Tuesday, November 25, 2008

I like the plate of the Evergreen State


It's been a few years since countries in the European Union started adopting a uniform license plate design. The main difference is the initial of the country next to the number, F for France, E for España, and so on. Also, in some countries they are yellow and in others they are white, but that's pretty much it. Please, correct me if I'm wrong!

I must say I prefer the American system. Here, every state has its own design, sometimes several of them, and people can even get vanity plates with personalized words at a premium cost. That's democracy right there for you. Plus, it makes the plates more fun to look at.

What do you think of our own license plate design here at The Evergreen State? I like it a lot.

[ Ya hace unos años que los países de la Union Europea empezaron a adoptar una matrícula común para todos los vehículos. La diferencia principal es la letra inicial del país al lado del número, F de Francia, E de España, etc. A parte de eso, en algunos países son amarillas y en otros blancas, el resto del diseño es básicamente el mismo. Por favor, ¡corregirme si me equivoco! ¶ He de confesar que prefiero el sistema americano. Aquí cada estado tiene su propio diseño, o incluso varios, y la gente también puede pagar más por matrículas personalizadas. A eso lo llamo yo democracia. Además, son más interesantes de mirar. ¶ ¿Qué os parece el diseño de la nuestra en el estado de Washington, conocido como The Evergreen State? A mí me encanta. ]


  1. Yes, it's a very nice design, but I'm puzzled. Why on earth does the Evergreen State have no green in its license plate?

  2. Well, Oregon put a big evergreen in the middle of their license plate. :)

    By the way, when I was a kid most states had simple two-color license plates. You can see some in the image results I linked above.

  3. How I miss those, Dani! And it was so much fun, when traveling around, spotting all those plates from all those states. I still remember "Montana: Big Sky Country"; "California: Sunny State", I remember the one from Oregon with a bunch of cedars... I also lived in Ohio and have a plate at home which someone gave me as a souvenir: ""Ohio, the heart of it all", though it's not half as nice as the Washington one.

    It'd be nice to have these around here. What symbol would you use for Barcelona?

    Best regards!

  4. In Ireland you can figure out the county where the car was FIRST bought by deciphering the code within the number line (usually 1 to 3 letters) -- but you're right, no one else has visuals on the plate as well!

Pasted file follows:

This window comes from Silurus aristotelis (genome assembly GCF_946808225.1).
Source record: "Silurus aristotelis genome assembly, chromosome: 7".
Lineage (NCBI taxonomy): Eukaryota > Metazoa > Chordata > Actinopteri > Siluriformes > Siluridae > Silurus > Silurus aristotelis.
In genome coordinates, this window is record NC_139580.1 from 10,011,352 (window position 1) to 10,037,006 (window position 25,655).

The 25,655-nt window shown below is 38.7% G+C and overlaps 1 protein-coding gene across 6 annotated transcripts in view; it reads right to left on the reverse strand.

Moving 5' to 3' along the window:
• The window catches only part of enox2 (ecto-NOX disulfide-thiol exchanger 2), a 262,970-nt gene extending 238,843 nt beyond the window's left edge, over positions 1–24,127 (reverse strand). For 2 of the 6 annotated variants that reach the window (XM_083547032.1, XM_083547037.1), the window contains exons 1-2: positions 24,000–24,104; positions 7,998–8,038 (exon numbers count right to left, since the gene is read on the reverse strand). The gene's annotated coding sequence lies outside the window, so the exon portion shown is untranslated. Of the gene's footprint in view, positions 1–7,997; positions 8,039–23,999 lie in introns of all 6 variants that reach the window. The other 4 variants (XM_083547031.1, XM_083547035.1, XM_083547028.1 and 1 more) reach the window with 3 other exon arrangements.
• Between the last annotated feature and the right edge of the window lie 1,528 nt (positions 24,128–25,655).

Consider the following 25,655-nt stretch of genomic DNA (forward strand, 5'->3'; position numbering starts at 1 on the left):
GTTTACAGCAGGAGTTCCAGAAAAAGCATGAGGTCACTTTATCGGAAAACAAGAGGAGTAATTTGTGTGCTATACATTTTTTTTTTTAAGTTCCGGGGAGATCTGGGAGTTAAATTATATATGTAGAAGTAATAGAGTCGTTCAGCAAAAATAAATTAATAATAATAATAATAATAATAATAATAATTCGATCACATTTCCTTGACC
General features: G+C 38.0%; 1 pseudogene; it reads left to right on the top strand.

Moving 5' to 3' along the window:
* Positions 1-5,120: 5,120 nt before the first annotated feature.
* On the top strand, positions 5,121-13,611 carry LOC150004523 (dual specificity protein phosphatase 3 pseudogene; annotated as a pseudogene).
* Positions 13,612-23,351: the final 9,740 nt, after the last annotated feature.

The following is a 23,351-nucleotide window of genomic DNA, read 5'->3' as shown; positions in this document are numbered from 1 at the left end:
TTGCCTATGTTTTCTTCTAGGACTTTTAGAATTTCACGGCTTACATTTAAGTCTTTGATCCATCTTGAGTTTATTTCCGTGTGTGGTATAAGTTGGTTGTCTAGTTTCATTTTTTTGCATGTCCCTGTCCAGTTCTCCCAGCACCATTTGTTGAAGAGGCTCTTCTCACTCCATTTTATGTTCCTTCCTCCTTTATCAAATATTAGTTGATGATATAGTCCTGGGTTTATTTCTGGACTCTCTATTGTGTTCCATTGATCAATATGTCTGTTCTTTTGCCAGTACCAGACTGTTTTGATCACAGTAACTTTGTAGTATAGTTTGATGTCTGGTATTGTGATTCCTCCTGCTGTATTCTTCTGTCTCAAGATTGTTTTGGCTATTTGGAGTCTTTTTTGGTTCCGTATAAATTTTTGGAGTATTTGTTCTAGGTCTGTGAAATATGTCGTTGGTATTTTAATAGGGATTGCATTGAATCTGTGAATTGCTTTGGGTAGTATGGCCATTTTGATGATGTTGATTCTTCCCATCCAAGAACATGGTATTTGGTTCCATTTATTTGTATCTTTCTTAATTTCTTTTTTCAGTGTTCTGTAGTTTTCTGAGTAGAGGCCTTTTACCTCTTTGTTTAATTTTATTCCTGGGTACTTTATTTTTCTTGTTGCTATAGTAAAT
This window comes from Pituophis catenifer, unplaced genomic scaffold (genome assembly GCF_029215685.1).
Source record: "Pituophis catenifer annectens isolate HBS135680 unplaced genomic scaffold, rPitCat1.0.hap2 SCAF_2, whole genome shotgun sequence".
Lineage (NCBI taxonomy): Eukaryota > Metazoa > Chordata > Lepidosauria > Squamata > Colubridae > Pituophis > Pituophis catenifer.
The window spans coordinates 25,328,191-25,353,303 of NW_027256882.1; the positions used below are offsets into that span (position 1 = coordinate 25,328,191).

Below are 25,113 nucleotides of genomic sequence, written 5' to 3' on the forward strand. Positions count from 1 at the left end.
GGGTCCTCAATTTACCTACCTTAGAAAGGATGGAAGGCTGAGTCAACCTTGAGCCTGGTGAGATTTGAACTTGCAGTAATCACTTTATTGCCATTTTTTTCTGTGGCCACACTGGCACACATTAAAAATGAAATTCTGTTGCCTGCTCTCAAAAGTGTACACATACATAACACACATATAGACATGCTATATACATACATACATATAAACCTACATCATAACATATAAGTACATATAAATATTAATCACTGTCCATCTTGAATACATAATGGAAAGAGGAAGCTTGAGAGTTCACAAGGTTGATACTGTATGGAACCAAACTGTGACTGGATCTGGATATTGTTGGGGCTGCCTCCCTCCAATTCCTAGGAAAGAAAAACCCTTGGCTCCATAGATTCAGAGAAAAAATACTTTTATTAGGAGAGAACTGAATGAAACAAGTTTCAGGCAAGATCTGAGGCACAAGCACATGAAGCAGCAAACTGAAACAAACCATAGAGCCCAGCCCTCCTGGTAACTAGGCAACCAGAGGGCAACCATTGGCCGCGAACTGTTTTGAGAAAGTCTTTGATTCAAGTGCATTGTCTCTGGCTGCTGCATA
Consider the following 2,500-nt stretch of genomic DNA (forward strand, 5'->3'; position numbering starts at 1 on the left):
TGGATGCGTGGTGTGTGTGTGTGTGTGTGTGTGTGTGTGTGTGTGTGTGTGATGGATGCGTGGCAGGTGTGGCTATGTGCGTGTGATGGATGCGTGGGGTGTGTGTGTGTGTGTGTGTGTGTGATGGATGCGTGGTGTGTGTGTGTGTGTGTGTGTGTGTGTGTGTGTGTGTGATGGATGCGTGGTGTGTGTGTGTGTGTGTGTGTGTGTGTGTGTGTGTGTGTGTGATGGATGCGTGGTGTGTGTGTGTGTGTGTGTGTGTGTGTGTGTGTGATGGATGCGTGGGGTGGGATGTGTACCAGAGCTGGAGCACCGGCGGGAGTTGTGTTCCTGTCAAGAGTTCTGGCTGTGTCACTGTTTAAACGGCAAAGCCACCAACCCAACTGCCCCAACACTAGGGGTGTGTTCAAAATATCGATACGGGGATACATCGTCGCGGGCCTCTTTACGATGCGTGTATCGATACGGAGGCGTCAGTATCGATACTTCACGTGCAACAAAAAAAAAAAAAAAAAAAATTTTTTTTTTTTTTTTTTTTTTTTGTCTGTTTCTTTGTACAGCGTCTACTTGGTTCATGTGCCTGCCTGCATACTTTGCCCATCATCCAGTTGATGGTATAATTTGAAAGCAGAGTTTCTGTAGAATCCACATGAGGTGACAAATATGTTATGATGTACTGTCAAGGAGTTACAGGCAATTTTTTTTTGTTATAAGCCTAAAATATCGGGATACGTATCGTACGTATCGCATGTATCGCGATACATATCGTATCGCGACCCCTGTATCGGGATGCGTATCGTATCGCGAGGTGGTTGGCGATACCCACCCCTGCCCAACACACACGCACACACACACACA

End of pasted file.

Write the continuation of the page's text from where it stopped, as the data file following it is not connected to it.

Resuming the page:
5. I've got tons of plates on my site...

  6. I like it very much, but I love Mount Rainier!

    My Army buddy, when we were serving together, designed this plate as part of a contest. I think his name was Wunch - I'm pulling this memory out from @ 1980!

    When we had a 2 color plate, it was white and green! Anyway, I can't think of a better icon than the mountain.

  7. I have to say, in comparison with the boring yellow-ish background of the New Jersey plates, yours look way exotic.
    I believe licence plates are yellow in the front and white in the back (or is it the other way round?!) in Europe. Though Belgium doesn't seem to have adopted the European standard yet (much to my surprise when i lived there!).
    I bemoan the fact we are about to give up some nifty features on the French licence plates. One could tell roughly when the car was registered, what region of France it was registered in... all at a glance. And they're getting rid of that system now. Poo.
    All this to say, i too love the American state-by-state colorful plates.

  8. hmmm, Alice makes a good point...why is there no gree...but that aside, you make a good point. I have really enjoyed your renderings since a friend tuned me into them.

  9. i thought the same thing about the green color, but then, it already says the 'evergreen state' so why be repetitive and show trees. too obvious i think, so i kinda like they went with mt. rainier, it's a great icon

    @wagonized, in Spain you could also tell what part of the country a car came from. it made for a good road trip game when i was growing up (see who can spot a car from Madrid first?) but not anymore thanks to all these european union license plate standards nonsense